History of cardiovascular disease 1.14 (0.94–1.38) 1.60 (1.28–2.00) Men: 1.16 (0.96–1.39); Women: 1.57 (1.25–1.96)
Hypertension 0.95 (0.84–1.08) 0.98 (0.86–1.12) 0.97 (0.88–1.06)
Serum total cholesterol (per 10 mg/dl increase) 1.02 (1.00–1.03) 1.00 (0.99–1.02) 1.01 (1.00–1.02) Serum high density lipoprotein cholesterol (per 10 mg/dl increase) 1.00 (0.94–1.06) 0.97 (0.93–1.02) 0.99 (0.95–1.02) Body mass index (per 1 kg/m2) 1.01 (1.00–1.03) 1.00 (0.99–1.02) 1.01 (1.00–1.02) a
The interactions between sex and education, sex and occupational noise exposure, sex and history of ear infection, and sex and history of cardiovascular disease were statistically signiﬁcant.
Associations between signiﬁcant modiﬁable risk factors and hearing impairment in the multivariate model with/without birth cohort included in the pooled sample (n = 9566 observations) from the EHLS (1993–1995, 1998–2000, 2003–2005) and BOSS (2005– 2008), Beaver Dam, Wisconsin.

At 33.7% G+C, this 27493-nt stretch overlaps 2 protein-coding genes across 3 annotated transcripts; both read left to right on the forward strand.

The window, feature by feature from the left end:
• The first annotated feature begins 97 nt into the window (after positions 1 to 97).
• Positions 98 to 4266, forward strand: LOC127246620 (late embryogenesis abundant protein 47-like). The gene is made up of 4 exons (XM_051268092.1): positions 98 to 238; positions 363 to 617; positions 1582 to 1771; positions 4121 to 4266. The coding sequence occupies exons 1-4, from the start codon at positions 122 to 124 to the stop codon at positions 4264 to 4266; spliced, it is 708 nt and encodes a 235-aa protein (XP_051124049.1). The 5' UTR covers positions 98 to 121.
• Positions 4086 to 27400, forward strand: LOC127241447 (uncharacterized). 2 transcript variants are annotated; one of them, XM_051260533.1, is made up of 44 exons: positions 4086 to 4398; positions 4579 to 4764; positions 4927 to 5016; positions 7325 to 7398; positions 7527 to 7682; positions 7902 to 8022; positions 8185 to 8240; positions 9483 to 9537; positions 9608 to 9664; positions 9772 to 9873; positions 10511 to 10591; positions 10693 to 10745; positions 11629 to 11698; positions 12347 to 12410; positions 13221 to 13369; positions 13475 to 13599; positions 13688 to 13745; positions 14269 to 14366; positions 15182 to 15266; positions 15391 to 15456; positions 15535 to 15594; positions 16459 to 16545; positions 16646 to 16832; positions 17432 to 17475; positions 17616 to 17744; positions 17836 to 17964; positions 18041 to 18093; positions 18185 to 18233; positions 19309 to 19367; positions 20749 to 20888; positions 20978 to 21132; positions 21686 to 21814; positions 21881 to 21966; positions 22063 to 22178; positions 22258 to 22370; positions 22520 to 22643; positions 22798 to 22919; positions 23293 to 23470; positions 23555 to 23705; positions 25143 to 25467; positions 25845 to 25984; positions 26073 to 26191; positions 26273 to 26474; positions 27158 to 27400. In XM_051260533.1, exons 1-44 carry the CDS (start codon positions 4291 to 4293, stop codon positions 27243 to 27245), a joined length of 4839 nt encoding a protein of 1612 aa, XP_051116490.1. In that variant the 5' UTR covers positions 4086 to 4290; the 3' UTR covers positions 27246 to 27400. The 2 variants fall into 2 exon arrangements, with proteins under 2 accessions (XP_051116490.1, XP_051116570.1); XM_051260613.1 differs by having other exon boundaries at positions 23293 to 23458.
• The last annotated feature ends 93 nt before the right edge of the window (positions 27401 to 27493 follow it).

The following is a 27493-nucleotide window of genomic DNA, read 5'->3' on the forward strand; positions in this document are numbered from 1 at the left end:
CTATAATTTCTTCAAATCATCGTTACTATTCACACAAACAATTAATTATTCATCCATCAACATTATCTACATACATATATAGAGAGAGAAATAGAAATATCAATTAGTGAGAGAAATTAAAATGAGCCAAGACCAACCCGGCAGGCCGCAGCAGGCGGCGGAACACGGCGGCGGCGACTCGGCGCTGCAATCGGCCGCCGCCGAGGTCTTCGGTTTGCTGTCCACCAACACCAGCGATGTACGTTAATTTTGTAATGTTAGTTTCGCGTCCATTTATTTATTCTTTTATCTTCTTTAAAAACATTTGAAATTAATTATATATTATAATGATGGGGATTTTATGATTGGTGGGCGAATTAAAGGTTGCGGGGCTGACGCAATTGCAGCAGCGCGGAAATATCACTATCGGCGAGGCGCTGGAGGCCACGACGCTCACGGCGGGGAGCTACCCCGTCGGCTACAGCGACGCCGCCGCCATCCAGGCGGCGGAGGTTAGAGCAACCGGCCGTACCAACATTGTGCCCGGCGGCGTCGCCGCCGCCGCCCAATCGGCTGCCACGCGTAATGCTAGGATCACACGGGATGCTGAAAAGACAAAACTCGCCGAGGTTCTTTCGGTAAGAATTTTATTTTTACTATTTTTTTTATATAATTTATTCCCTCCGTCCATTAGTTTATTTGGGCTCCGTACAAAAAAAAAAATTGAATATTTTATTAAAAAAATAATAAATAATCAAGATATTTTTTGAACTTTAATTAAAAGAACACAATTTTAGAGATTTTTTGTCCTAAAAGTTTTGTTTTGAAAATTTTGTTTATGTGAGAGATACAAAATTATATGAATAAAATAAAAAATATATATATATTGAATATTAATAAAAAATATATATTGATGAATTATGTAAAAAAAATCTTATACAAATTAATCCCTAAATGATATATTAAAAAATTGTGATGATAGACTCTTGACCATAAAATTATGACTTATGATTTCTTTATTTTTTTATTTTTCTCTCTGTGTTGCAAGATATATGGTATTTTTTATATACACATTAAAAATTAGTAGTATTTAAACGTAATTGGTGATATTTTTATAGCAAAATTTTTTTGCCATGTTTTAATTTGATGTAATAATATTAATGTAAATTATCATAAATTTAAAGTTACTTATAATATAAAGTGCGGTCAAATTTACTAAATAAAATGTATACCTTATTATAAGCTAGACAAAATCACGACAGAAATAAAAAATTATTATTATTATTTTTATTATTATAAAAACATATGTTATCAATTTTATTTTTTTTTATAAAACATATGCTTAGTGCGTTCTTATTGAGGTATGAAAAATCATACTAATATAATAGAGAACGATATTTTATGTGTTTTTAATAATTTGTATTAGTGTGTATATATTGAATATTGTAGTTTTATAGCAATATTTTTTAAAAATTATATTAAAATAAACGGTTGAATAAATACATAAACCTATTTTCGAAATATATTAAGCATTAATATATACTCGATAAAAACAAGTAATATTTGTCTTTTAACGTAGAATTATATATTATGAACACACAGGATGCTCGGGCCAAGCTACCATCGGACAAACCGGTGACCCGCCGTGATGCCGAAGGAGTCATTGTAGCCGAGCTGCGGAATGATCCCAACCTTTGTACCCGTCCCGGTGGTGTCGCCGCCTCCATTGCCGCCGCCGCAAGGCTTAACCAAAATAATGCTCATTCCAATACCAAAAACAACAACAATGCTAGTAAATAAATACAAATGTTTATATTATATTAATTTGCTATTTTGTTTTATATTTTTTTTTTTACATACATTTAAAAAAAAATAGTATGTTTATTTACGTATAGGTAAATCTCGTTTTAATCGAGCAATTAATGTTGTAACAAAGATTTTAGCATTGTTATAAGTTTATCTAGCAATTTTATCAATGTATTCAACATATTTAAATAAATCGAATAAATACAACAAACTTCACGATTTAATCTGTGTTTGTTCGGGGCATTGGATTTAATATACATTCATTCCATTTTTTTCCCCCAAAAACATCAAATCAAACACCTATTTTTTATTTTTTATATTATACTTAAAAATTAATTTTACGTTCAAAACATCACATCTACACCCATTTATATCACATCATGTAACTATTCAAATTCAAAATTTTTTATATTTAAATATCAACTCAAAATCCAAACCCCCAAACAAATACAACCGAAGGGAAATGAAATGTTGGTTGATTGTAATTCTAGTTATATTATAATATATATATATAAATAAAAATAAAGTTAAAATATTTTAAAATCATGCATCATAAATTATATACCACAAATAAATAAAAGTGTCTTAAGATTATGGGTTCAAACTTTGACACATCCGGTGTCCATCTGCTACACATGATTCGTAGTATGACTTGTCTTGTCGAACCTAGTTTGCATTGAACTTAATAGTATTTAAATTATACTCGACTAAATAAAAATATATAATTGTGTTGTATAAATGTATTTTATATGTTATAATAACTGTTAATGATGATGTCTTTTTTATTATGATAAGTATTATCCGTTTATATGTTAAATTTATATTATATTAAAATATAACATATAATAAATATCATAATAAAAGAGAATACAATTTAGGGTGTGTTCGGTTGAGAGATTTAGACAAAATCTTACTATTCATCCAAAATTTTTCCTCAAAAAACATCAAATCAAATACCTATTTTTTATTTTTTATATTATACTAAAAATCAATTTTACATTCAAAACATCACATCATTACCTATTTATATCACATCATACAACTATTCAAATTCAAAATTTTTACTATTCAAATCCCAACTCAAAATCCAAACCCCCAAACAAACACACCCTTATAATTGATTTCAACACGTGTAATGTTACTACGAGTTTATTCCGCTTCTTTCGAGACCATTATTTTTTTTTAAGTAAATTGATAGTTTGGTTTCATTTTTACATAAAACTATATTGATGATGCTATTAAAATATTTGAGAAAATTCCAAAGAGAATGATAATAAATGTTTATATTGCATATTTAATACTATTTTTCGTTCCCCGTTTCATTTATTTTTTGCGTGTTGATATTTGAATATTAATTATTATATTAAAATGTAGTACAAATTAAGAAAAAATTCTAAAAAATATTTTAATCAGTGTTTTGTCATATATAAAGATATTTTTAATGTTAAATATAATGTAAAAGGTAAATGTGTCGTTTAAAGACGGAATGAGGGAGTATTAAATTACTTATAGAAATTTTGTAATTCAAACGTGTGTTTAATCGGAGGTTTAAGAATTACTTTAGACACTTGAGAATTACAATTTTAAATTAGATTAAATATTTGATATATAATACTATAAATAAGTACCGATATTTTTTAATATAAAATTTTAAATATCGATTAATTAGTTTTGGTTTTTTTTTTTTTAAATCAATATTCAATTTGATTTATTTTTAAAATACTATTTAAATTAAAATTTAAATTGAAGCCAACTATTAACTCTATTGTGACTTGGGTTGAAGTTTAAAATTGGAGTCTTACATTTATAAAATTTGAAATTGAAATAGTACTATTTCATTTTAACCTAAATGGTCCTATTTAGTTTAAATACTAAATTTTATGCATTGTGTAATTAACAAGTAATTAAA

OR (95% CI) in model 1a
OR (95% CI) in model 2b
Birth cohort Not included 0.93 (0.89–0.97)
Education (per level)
—Men 0.70 (0.64–0.76) 0.71 (0.65–0.78)
—Women 0.83 (0.75–0.92) 0.85 (0.77–0.95)
Occupational noise exposure
—Men 1.43 (1.16–1.77) 1.42 (1.15–1.77)
—Women 1.03 (0.86–1.23) 1.05 (0.87–1.25)
History of ear infection
—Men 1.04 (0.87–1.24) 1.07 (0.89–1.29) —Women 1.43 (1.20–1.71) 1.49 (1.24–1.79) Smoking status Non-smoker 1.00 1.00 Past smoker 1.15 (1.01–1.32) 1.16 (1.01–1.33) Current smoker 1.34 (1.13–1.60) 1.34 (1.12–1.60) History of CVD —Men 1.06 (0.87–1.28) 1.05 (0.86–1.28) —Women 1.52 (1.21–1.91) 1.51 (1.20–1.90)
Abbreviation: OR, odds ratio; CI, conﬁdence interval.
aModel 1 included age, age2, age3, sex, education, smoking, occupational noise
exposure, history of ear infection, cardiovascular disease (CVD), interaction between sex and education, interaction between sex and occupational noise exposure, interaction between sex and history of ear infection, and interaction between sex and CVD. Regression coefﬁcients (p values) for within subcluster (Alpha1) and between-subcluster (Alpha2) association were 4.77 (pb0.0001) and 0.14 (p=0.18), respectively.